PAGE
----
The new James Street GO station is a major "A and B" origin/destination point. It needs to be connected to the protected bike lanes on Cannon Street.

Kevin is a professional accountant and a retired infantry officer with the Canadian Forces. Kevin keeps encountering people who were students of his father, Dr. Robert Love, who was a professor at MacMaster University from 1977-2008. He lives near Durand Park in Hamilton and is currently Vice-Chair of the Hamilton Cycling Committee.

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By jason (registered) | Posted May 13, 2015 at 08:53:44

The whole point of the protected bike lanes on Cannon Street was that they were to be the start of a network of protected bike lanes helping people to get from A to B.

I'm not sure about this. Perhaps those behind the Yes We Cannon campaign had hoped it would become the start of a network, but unless someone at city hall has drawn up a grand plan with a full network of protected bike lanes without anybody hearing about it, I don't think there is any plan at city hall. Hence the need for groups like Yes We Cannon.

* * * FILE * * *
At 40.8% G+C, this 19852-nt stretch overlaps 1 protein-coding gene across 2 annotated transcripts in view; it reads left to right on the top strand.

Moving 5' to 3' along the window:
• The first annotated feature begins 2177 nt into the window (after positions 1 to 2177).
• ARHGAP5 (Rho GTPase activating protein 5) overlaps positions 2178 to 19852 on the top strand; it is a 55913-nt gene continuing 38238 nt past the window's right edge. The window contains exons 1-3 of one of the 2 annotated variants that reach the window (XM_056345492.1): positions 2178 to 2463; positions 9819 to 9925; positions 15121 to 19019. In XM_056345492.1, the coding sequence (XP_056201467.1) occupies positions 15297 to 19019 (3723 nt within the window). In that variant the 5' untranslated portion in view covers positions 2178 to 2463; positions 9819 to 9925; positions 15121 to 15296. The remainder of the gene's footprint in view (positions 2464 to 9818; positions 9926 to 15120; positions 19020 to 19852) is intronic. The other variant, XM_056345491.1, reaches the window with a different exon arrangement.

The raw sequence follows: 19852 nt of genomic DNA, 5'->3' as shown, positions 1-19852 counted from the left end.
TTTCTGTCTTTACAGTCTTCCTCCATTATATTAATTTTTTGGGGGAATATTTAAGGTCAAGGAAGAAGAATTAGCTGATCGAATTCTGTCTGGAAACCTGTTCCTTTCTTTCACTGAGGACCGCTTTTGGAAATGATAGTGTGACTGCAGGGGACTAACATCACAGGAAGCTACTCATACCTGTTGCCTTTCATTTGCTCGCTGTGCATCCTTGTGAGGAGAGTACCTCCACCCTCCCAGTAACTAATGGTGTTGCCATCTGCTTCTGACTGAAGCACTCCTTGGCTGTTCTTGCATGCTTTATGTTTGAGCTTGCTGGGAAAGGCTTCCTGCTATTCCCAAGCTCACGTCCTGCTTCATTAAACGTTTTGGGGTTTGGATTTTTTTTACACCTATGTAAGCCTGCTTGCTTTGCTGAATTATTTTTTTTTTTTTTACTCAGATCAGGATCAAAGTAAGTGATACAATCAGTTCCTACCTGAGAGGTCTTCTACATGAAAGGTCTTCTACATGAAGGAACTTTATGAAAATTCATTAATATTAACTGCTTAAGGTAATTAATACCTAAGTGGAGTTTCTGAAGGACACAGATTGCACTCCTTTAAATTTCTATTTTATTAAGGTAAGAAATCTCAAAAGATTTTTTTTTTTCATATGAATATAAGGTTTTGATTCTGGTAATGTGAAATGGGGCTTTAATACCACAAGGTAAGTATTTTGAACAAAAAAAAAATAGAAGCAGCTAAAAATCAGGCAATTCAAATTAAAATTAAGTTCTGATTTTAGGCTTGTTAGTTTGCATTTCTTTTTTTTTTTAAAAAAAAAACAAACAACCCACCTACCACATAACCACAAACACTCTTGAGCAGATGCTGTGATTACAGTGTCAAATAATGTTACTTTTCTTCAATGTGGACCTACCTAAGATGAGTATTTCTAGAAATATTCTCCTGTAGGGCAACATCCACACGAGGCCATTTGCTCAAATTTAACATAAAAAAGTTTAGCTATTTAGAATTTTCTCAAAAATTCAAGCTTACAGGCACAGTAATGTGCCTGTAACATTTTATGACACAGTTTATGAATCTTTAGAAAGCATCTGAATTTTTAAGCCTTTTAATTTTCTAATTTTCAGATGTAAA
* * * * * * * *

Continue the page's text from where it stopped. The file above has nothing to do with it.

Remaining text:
We may need similar citizen engagement campaigns for every single bike lane we want to see built.

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By KevinLove (registered) | Posted May 13, 2015 at 09:14:58 in reply to Comment 111606

Precisely. The city’s Cycling Master Plan does not even have a transportation mode share target for cycling. Just for walking and cycling together.

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By Sockeye (anonymous) | Posted May 13, 2015 at 08:58:10 in reply to Comment 111606

And need same for LRT, apparently.

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By jason (registered) | Posted May 13, 2015 at 11:26:36 in reply to Comment 111608

anything not involving acres of box store parking and multi-lane roads that run mostly empty all day aren't being planned for at city hall. We need to convince staff and council that transit, walking and biking are really just more highways. They'll whip up a dynamite plan in a jiffy.

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By Steeley (anonymous) | Posted May 13, 2015 at 08:57:12

This is a no-brainer. Hopefully prov will save city from itself and just impose something to make at least this protected bike lane happen.

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By jason (registered) | Posted May 13, 2015 at 11:28:40

Check out this wild, communist neighbourhood design from Toronto:

https://twitter.com/CycleToronto/status/...